We went to the school with the preschoolers and the special education kids for the last time. We brought a lot of food to help the teachers with feeding the children for a month thanks to the generosity of one of our community members. They were extremely thankful; they really needed the food. I worked with the teachers and gave them the book that I had compiled for ideas to work with the children, both preschoolers and special education students. Bob and Ken finished the light project. They put up 3 panels of florescent lights and they worked beautifully. I was able to bring two beautiful chocolate cakes to share with the children and teachers. It was a terrific treat. Later in the day, we traveled to Table Mountain to go on the gondilas up the mountain top and get a panaromic view of the Cape Town and all the surrounding towns. We were a couple away from getting tickets when they said that the Mountain was closed. The wind has been so high all week that every time we called, the mountain was closed. Today, especially in the morning, there was no wind. We were so hopeful. We will try again tomorrow, first thing in the morning. We went out to eat fantastic pizza and salad. Then the group of Christian South Africans came to our house and Charlie led a Bible Study and we celebrated one of the woman's birthdays. Tomorrow the men are going to try to climb Lion's Head, a natural mountain that looks just like a lion's head. Bob, Charlie and I leave for Amsterdam at 10 minutes to one in the morning on Friday morning and I arrive back in New York City at 4:30pm on the same day even though I have traveled about 24 hours. Be well and I hope to see you soon. Signing off from South Africa. Johnine

Tuesday, February 23, 2010

Tuesday morning and afternoon

Dear Ones,
This morning was a challenge to say the least. There were about 14 children with varying disabilities in the little room. I began to clearly realize that all levels of children with disabilities are in the room: custodial, trainable, and educable (old terms) so it was an impossible challenge to work with them. At one time for over a half hour, the Xhosa teacher just left me with all the kids and just disappeared with no explanation. One of the children had messed her pants; thankfully there is a woman who takes care of these needs, so she helped get her clean and such. The school really needs 2 or 3 teachers for this room of 14 children because of their immense needs. There is only one teacher and her name is Portia and her helper,Patricia. It was an overwhelming day today. Bob and Ken were trying to put in light fixtures into the ceiling while I was conducting class. I did introduce the word cards (for those students who could grasp the idea) that I had prepared for the students and they seemed to understand fairly quickly. The children love the children's singing CD's that I brought with me. We sing songs and create movement with the songs. This activity is enjoyed by all the students. In the afternoon, I went to the Linge School in another township and tutored two groups of student in English for about 40 minutes each. I was a substitute for one of the missionaries who had surgery today. The students were all in the 8th grade and they did a super job. It was a lot of fun, hopefully for them. I know that I enjoyed myself very much. I am going to the grocery store to purchase food for the preschool/school for the children with disabilities for the month. I am also going to purchase a chocolate cake as a treat. Tomorrow I am going to leave the book where I have been compiling ideas for the teachers to use for both the preschoolers and the special education students. The three men and I have been playing the card game, ""Oh, Sugar" most nights, even till midnight. It is a fun, challenging game. Tonight we are going to teach the missionaries how to play it. There have been a lot of laughs during this time. The men are off hiking on one of the mountains. It is cool today and it has had a few raindrops throughout the day. Talk to you tomorrow.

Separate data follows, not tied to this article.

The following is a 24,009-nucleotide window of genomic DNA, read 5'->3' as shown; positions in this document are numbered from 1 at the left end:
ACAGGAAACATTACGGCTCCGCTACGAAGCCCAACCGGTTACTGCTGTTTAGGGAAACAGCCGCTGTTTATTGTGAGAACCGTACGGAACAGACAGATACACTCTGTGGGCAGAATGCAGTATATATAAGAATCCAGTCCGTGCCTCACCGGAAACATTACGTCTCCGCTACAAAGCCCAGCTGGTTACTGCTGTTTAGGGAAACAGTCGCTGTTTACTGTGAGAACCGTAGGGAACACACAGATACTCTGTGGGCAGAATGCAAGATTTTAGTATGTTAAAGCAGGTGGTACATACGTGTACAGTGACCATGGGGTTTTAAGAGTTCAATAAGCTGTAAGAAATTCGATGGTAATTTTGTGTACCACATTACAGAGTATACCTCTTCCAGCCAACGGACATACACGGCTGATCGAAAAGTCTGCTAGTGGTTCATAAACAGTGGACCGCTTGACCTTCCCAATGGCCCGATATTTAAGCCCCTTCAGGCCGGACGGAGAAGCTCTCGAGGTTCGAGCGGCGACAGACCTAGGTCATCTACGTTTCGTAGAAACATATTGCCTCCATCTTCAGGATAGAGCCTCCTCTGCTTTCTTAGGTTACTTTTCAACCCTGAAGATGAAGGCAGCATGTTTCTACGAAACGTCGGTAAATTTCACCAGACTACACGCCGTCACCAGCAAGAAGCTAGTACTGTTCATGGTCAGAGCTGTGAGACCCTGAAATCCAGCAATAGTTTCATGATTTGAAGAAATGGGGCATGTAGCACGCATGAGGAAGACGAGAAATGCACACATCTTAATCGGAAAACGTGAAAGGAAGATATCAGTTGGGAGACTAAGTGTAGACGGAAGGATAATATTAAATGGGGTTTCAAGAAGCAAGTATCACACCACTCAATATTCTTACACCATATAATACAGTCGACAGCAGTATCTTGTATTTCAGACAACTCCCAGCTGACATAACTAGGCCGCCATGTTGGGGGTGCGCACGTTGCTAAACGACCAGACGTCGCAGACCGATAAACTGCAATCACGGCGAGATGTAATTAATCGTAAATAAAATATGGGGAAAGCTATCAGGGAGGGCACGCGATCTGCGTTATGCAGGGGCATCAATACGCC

Monday, February 22, 2010

Moday and Tuesday

We left many things for the orphans and the workers. The women at the Baptist Church made the most wonderful bags by cutting strips of plastic bags and crocheting them. I have one for myself and will show you it when I return. It can be easily washed. Later in the afternoon we went to the Green Market, which is a open air market for items made in Africa. I only found one item, a piece of fabric that will be a beautiful table cloth. The thing that is frustrating to me is that people negotiate the price of the item. After we had dinner we went to see the movie, "Skin", a true story of a woman here in South Africa whose skin was darker than her white parents and all the trials and tribulations that happened to her in the Apartheid era. The disparity between the people is dramatic.
We have been driving on the left hand side of the road everywhere. Charlie has been doing most of the driving, but Amy, the missionary has also been using the car that was rented. A traffic signal is called a robot. A sspeed bump in the road is called a humped zebra. The sign will say, "Humped Zebra Crossing." There are many homes with thatched roof. In fact these homes are extremely expensive(3 million rand). The roofs are very complicated to make and therefore are very expensive.
I will talk later.


Another day!!!!!!!!!!

Dear Ones,